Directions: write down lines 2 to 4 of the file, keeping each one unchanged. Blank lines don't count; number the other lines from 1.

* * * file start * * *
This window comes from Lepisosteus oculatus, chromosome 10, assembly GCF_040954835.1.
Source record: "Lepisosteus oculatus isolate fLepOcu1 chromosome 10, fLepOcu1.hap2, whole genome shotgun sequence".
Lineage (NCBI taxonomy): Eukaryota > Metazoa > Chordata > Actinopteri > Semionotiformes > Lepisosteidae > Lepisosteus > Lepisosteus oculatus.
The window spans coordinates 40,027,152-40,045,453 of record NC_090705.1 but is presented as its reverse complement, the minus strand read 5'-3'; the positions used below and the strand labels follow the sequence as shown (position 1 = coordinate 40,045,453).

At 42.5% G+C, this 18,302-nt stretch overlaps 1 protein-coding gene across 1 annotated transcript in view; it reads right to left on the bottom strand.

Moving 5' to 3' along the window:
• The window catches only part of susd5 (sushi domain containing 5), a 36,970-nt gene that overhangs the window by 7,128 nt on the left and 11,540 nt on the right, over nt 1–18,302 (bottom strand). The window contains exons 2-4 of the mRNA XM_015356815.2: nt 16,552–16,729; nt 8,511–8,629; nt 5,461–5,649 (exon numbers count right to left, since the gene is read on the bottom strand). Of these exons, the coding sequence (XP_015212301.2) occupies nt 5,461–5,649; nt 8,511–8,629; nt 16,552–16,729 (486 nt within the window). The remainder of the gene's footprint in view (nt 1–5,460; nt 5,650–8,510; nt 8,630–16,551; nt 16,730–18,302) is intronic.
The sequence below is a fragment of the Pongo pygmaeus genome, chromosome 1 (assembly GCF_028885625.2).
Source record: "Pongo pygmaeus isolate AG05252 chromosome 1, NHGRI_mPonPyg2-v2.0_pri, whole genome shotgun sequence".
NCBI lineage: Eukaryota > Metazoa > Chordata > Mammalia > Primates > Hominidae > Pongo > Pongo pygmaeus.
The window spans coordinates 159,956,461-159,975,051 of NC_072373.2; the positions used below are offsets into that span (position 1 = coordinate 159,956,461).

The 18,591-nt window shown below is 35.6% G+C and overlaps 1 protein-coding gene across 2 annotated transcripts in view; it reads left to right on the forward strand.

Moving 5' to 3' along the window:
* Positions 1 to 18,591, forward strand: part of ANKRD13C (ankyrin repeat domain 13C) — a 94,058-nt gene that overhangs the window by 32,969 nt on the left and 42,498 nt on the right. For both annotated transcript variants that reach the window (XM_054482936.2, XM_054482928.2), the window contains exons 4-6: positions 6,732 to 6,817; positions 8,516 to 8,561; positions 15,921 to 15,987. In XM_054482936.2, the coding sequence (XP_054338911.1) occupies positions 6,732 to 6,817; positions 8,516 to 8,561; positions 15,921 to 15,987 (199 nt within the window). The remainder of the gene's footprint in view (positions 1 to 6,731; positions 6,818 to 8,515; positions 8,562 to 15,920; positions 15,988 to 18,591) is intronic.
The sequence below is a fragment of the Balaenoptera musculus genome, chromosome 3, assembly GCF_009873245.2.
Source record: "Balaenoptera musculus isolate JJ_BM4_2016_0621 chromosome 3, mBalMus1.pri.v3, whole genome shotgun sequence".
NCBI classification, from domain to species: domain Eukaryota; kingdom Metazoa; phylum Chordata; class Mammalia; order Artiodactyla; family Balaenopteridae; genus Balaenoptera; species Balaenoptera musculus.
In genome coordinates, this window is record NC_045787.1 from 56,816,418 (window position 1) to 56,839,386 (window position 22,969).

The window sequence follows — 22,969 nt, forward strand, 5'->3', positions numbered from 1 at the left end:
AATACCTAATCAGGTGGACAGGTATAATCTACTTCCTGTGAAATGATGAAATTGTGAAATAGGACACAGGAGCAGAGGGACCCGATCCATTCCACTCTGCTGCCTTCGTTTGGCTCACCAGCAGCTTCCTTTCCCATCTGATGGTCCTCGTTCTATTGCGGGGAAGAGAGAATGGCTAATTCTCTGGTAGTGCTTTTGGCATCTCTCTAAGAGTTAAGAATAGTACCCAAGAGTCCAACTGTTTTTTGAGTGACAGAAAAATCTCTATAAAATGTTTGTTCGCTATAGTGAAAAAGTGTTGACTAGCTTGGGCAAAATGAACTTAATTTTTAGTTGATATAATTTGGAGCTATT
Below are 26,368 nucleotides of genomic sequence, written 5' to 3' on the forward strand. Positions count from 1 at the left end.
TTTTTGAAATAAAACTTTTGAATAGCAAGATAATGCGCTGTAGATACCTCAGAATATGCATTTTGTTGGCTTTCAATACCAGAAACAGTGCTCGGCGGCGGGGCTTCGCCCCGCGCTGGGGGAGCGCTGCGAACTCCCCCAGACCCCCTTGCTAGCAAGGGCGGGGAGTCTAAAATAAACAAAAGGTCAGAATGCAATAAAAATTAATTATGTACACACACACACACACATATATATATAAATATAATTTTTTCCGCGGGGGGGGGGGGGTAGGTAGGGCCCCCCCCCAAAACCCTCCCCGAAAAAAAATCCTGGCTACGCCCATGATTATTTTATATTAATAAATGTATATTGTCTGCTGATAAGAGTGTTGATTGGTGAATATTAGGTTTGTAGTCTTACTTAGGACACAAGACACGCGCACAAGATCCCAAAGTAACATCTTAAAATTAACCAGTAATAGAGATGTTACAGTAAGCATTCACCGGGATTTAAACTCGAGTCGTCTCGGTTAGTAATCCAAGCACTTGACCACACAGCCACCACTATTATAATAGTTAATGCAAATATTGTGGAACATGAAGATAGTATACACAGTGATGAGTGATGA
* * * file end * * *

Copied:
Source record: "Lepisosteus oculatus isolate fLepOcu1 chromosome 10, fLepOcu1.hap2, whole genome shotgun sequence".
Lineage (NCBI taxonomy): Eukaryota > Metazoa > Chordata > Actinopteri > Semionotiformes > Lepisosteidae > Lepisosteus > Lepisosteus oculatus.
The window spans coordinates 40,027,152-40,045,453 of record NC_090705.1 but is presented as its reverse complement, the minus strand read 5'-3'; the positions used below and the strand labels follow the sequence as shown (position 1 = coordinate 40,045,453).